The euro fell against the dollar on Monday, giving up earlier gains, as the Greek stock market plunged following a five-week shutdown brought on by fears the country was about to be dumped from the euro zone.
The euro slipped as low as $1.0957, having traded at $1.0990 in early London trade, with most investors already positioned for huge losses in Greek shares.
Losses in the common currency were capped by data showing euro zone factory activity grew faster than previously thought in July, with attention now turning to U.S. data.
"The drop in the Greek stock market has put the euro under slight pressure," said Yujiro Goto, currency strategist at Nomura. "A lot, though, will be depend on the U.S. data and most investors want to stay long dollars against the euro."
The greenback took a hit late last week from below-par wage growth data that clouded the outlook over when U.S. interest rates are likely to rise.
But analysts said the dollar could draw strength from U.S. economic indicators this week, including the Institute for Supply Management's report on U.S. factory activity due Monday and nonfarm payrolls data on Friday.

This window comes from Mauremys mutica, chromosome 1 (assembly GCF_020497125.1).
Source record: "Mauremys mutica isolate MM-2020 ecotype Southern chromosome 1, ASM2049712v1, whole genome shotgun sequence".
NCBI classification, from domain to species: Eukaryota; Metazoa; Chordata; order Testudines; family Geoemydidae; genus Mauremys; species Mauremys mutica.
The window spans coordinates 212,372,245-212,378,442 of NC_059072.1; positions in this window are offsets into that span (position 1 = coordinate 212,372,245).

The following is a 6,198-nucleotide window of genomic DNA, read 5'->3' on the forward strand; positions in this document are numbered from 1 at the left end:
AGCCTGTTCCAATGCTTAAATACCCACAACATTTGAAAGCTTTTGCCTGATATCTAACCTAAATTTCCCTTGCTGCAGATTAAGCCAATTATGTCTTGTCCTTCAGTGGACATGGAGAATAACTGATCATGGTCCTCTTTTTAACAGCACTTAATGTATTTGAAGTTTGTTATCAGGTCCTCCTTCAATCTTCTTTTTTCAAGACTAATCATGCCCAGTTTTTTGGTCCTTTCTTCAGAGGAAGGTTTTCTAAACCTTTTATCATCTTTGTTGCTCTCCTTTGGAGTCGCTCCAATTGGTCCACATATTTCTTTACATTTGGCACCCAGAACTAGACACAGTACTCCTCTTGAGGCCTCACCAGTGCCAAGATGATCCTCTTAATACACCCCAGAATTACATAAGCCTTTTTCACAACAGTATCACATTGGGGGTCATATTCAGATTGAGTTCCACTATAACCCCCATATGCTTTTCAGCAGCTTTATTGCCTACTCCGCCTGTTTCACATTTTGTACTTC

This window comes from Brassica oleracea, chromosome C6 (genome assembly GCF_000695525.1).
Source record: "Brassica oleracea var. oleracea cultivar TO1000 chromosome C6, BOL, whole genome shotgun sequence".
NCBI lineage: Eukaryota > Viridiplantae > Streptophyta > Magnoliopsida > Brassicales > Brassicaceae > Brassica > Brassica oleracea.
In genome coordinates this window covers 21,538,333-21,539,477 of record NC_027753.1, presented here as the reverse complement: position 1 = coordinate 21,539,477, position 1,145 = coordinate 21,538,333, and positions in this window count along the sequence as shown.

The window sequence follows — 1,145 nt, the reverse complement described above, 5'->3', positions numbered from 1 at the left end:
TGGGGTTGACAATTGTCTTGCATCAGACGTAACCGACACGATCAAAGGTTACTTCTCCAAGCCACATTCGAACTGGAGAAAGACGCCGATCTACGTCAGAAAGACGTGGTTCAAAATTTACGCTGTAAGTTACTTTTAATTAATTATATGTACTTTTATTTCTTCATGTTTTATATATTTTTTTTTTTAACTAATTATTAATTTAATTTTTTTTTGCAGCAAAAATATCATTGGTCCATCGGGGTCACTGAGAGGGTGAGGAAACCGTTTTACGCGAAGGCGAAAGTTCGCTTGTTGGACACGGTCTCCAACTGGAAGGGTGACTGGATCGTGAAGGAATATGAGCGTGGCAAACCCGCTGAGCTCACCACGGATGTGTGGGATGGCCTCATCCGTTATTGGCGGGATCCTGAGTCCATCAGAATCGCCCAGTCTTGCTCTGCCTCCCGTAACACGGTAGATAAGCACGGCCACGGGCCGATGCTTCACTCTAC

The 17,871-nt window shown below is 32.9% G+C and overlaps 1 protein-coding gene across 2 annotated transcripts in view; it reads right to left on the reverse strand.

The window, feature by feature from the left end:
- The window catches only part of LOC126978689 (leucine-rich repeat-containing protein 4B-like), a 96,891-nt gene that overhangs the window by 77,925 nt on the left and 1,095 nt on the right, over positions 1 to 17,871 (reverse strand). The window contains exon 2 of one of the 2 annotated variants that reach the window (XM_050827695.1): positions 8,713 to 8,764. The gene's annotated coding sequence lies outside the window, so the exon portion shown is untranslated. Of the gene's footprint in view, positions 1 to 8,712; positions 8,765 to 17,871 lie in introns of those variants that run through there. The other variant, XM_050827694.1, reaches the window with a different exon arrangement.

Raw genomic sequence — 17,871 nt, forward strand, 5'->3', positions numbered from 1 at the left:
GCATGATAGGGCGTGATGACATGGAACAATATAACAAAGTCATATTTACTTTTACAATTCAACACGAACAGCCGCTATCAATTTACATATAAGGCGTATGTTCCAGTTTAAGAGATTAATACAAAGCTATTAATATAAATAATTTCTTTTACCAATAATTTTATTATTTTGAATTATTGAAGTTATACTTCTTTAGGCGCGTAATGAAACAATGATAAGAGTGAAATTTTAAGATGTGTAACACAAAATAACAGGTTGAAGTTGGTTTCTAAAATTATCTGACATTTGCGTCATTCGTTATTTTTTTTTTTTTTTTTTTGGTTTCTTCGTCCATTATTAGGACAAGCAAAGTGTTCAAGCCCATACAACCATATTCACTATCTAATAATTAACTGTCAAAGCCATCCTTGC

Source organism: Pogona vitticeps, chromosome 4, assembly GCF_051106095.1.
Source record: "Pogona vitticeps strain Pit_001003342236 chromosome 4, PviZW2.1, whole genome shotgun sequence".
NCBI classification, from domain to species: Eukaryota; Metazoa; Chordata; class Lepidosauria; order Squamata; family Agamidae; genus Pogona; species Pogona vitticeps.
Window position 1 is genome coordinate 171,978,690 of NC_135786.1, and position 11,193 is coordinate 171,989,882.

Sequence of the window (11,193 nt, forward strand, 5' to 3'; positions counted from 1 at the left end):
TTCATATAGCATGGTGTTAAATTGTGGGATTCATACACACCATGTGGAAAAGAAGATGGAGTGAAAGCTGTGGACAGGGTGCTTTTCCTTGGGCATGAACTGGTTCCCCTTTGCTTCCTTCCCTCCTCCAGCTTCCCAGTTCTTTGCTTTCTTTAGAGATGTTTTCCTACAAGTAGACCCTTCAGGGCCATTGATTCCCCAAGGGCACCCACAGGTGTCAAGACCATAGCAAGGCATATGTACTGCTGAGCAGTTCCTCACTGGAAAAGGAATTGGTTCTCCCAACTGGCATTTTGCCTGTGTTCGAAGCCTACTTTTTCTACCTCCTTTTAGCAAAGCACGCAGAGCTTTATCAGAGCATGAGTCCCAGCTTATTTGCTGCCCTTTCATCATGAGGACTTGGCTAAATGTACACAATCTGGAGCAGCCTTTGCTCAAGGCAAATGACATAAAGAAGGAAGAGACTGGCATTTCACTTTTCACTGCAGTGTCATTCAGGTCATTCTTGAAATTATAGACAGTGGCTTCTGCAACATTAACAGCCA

The dollar traded at 97.381 against a basket of six major currencies on Monday, up slightly on the day but well below a one-week high of 97.773 set last Thursday.
"The dollar is still a better bet than the euro and its commodity-bloc counterparts," said Jeremy Stretch, head of currency strategy at CIBC World Markets. "The ISM data and the non-farm payrolls data could see the impact from the employment cost index report fade by the end of the week."
The dollar's selloff on Friday could have been worse if not for hawkish comments from St. Louis Federal Reserve President James Bullard. Bullard, who has long called for tightening, was quoted in a Wall Street Journal report as saying the latest U.S. growth data boosts the case for a hike in September.
His comments helped the dollar pare losses late into the U.S. session on Friday. Yet U.S. Treasury yields still hovered near troughs hit on Friday, suggesting some doubts remained about the timing of a Fed hike.
The dollar was up 0.2 percent against the yen at 124.17 yen.
The Australian dollar was lower at $0.7290, hurt by an official survey that showed growth at China's big manufacturing companies unexpectedly stalled in July as demand at home and abroad weakened. The Aussie is often used as a liquid proxy for China plays.